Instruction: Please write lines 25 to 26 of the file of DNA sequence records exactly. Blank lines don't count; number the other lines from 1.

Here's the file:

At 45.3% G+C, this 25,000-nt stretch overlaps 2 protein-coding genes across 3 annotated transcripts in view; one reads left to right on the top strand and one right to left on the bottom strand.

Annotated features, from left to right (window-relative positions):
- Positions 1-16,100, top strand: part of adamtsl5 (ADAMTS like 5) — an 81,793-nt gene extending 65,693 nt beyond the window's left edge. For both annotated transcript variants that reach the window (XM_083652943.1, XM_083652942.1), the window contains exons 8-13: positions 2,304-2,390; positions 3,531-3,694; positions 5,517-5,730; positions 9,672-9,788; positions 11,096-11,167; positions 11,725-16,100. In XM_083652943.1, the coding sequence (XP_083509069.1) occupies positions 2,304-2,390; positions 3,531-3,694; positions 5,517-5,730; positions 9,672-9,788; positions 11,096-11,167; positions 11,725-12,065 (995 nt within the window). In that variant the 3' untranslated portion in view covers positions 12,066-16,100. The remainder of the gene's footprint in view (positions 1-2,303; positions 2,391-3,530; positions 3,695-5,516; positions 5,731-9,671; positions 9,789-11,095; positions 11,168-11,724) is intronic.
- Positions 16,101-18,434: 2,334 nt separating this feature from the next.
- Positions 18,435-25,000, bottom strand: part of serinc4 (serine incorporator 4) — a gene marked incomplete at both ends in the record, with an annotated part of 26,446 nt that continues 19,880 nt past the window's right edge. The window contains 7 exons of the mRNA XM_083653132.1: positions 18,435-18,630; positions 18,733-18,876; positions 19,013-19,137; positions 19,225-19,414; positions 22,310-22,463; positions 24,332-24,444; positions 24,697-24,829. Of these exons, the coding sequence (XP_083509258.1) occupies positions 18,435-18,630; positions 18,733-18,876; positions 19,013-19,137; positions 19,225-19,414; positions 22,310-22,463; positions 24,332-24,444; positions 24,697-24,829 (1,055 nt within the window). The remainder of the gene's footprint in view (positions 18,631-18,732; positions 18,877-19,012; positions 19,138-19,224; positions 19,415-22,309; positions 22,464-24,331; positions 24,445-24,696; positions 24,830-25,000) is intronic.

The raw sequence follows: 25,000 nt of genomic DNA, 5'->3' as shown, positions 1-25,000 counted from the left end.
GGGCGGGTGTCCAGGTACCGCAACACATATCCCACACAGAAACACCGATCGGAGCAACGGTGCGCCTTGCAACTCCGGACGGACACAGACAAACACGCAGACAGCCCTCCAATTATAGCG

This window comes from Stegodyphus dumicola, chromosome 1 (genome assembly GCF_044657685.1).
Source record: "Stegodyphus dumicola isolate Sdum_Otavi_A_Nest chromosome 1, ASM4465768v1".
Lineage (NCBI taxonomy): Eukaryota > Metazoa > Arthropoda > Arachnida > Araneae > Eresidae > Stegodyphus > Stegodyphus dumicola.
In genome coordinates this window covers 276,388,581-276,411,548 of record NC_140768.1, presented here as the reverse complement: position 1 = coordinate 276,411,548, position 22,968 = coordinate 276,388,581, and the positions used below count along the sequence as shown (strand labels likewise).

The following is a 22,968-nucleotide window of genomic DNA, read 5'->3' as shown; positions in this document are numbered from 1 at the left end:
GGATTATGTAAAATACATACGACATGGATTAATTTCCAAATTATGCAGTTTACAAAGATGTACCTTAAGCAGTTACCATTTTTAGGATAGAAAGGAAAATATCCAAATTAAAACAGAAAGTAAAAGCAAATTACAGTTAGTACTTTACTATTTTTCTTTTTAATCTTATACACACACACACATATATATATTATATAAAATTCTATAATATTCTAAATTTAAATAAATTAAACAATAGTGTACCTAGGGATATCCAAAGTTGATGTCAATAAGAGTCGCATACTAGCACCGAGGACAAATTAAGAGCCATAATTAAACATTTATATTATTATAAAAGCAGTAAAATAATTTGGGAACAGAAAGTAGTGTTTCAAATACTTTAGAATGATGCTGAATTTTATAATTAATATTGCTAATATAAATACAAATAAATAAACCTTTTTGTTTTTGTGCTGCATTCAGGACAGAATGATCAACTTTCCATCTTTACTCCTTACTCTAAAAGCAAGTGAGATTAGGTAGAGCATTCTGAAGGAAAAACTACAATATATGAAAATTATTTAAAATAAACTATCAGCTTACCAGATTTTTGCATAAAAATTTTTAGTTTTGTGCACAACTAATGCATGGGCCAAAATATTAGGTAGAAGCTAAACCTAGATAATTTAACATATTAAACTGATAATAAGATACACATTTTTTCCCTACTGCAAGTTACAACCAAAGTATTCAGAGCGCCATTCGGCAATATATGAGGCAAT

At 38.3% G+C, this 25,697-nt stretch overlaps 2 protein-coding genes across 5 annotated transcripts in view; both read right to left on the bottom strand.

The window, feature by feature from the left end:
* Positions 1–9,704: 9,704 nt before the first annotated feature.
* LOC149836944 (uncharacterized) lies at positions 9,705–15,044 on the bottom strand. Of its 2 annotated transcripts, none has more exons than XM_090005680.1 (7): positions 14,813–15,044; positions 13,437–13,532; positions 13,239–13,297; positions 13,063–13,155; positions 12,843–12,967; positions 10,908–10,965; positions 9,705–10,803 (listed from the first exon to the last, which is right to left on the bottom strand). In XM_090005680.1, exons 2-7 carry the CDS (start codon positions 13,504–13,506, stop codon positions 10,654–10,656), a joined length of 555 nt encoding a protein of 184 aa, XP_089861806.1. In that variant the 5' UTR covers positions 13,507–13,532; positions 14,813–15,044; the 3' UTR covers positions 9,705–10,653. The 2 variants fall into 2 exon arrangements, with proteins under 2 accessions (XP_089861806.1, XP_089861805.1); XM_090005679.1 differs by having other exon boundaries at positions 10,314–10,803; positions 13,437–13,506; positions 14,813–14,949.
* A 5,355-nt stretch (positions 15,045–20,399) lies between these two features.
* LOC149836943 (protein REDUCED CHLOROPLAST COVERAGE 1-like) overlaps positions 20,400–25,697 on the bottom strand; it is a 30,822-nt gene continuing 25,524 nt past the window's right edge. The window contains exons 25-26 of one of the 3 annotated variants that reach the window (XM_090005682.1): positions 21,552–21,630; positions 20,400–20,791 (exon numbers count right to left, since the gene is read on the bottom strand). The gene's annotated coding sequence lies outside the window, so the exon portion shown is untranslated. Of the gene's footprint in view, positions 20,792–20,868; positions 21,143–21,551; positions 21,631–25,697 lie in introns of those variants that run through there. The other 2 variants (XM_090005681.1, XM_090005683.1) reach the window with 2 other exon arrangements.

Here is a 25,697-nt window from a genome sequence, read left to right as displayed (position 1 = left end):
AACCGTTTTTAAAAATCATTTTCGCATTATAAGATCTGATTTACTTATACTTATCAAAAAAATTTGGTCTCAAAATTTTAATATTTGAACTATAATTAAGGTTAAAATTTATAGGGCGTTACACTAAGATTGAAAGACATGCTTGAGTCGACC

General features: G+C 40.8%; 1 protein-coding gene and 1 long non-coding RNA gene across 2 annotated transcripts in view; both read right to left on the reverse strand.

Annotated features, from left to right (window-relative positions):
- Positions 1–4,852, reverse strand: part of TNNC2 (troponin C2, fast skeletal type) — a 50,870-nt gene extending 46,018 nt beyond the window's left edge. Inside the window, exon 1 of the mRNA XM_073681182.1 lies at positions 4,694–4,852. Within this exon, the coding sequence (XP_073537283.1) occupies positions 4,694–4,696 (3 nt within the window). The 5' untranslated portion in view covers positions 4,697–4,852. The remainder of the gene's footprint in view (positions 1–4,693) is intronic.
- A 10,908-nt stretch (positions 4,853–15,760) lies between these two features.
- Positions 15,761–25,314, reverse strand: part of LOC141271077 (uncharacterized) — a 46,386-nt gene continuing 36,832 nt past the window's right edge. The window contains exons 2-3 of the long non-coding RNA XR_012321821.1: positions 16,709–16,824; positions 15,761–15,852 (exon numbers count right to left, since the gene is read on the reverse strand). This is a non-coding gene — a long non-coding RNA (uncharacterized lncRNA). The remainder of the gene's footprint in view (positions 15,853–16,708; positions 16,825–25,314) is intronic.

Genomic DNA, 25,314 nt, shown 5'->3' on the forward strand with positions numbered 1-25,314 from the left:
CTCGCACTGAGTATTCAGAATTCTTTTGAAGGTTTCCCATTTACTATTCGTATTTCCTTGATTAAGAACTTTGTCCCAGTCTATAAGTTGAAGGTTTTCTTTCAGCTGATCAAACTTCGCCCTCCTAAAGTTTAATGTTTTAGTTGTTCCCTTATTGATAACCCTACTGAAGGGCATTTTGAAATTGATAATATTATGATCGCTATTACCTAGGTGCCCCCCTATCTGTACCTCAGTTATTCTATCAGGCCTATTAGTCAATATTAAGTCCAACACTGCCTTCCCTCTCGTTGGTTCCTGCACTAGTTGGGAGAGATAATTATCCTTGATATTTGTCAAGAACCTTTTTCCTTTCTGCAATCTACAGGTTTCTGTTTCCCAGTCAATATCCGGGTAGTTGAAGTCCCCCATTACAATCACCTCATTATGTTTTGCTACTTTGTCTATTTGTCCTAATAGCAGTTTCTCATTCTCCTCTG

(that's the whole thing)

- A 10,908-nt stretch (positions 4,853–15,760) lies between these two features.
- Positions 15,761–25,314, reverse strand: part of LOC141271077 (uncharacterized) — a 46,386-nt gene continuing 36,832 nt past the window's right edge. The window contains exons 2-3 of the long non-coding RNA XR_012321821.1: positions 16,709–16,824; positions 15,761–15,852 (exon numbers count right to left, since the gene is read on the reverse strand). This is a non-coding gene — a long non-coding RNA (uncharacterized lncRNA). The remainder of the gene's footprint in view (positions 15,853–16,708; positions 16,825–25,314) is intronic.